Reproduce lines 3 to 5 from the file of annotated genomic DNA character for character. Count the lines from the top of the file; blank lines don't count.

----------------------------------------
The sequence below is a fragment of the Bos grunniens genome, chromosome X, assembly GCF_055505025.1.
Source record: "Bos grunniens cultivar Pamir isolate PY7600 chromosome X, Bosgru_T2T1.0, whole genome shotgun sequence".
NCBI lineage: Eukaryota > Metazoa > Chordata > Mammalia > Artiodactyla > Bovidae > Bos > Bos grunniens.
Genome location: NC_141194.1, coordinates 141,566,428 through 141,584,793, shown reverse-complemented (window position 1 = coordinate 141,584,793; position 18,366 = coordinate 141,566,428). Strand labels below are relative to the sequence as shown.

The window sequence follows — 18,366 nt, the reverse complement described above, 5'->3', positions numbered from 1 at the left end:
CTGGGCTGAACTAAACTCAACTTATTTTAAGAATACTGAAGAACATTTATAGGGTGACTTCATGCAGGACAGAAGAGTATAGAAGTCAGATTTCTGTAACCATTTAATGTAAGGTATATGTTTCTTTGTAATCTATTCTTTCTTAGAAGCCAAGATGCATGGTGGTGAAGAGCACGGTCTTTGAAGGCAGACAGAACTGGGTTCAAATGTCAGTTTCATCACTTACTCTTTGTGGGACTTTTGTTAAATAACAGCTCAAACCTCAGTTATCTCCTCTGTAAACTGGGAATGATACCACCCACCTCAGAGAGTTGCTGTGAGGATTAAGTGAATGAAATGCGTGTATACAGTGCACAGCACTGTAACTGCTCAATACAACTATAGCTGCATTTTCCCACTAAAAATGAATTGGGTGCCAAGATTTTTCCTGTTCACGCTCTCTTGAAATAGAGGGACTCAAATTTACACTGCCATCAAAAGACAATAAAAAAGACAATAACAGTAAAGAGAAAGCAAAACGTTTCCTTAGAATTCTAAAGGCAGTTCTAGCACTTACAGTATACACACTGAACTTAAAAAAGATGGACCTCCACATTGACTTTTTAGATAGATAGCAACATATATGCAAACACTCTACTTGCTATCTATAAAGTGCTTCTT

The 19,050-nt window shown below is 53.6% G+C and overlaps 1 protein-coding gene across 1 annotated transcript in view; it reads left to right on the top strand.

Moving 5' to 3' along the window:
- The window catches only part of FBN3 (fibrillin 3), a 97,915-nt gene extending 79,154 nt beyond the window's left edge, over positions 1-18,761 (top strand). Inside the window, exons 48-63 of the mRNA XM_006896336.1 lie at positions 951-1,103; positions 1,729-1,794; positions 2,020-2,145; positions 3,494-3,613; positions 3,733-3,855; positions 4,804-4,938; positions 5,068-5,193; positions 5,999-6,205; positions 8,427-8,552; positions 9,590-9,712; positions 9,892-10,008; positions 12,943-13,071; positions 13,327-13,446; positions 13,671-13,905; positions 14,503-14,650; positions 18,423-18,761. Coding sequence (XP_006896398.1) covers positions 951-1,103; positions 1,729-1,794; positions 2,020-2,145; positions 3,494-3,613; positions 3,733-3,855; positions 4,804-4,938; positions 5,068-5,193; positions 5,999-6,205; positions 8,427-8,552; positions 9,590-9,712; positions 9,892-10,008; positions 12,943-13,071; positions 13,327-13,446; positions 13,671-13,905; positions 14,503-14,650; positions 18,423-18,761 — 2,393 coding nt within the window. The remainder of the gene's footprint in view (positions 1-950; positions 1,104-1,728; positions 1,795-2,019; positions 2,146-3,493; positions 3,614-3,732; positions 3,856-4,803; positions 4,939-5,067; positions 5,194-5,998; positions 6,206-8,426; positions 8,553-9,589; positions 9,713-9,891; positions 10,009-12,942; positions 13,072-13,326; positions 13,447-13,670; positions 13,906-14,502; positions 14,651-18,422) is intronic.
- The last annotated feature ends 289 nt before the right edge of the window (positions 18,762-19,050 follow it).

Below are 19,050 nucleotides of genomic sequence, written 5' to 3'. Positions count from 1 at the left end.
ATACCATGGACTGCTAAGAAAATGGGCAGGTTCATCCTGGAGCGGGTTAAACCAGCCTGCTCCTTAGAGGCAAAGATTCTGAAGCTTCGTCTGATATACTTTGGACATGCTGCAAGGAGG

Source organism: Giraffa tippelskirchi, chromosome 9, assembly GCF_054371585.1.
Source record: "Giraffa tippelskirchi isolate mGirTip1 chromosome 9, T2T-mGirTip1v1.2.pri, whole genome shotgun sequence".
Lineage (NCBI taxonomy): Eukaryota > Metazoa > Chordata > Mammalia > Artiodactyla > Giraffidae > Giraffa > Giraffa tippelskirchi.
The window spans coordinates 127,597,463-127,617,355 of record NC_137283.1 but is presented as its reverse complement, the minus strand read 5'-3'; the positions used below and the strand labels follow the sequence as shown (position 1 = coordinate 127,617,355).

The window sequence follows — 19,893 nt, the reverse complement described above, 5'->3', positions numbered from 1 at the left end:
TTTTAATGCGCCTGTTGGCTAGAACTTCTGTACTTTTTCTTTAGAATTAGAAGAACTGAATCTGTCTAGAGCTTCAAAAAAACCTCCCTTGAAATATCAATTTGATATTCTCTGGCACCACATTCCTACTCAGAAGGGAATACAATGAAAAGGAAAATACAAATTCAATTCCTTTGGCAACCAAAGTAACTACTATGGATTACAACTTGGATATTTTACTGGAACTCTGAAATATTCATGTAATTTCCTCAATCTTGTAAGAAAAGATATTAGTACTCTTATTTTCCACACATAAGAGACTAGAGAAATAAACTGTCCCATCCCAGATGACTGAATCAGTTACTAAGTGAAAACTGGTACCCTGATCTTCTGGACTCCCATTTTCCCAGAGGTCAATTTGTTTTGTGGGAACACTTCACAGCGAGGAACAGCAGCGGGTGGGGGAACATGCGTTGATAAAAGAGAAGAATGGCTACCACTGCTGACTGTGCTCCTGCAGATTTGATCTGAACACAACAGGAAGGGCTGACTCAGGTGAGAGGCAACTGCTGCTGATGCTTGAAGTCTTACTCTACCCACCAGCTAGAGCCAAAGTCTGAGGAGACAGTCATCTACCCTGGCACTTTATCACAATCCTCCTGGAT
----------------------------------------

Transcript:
NCBI lineage: Eukaryota > Metazoa > Chordata > Mammalia > Artiodactyla > Bovidae > Bos > Bos grunniens.
Genome location: NC_141194.1, coordinates 141,566,428 through 141,584,793, shown reverse-complemented (window position 1 = coordinate 141,584,793; position 18,366 = coordinate 141,566,428). Strand labels below are relative to the sequence as shown.

The window sequence follows — 18,366 nt, the reverse complement described above, 5'->3', positions numbered from 1 at the left end: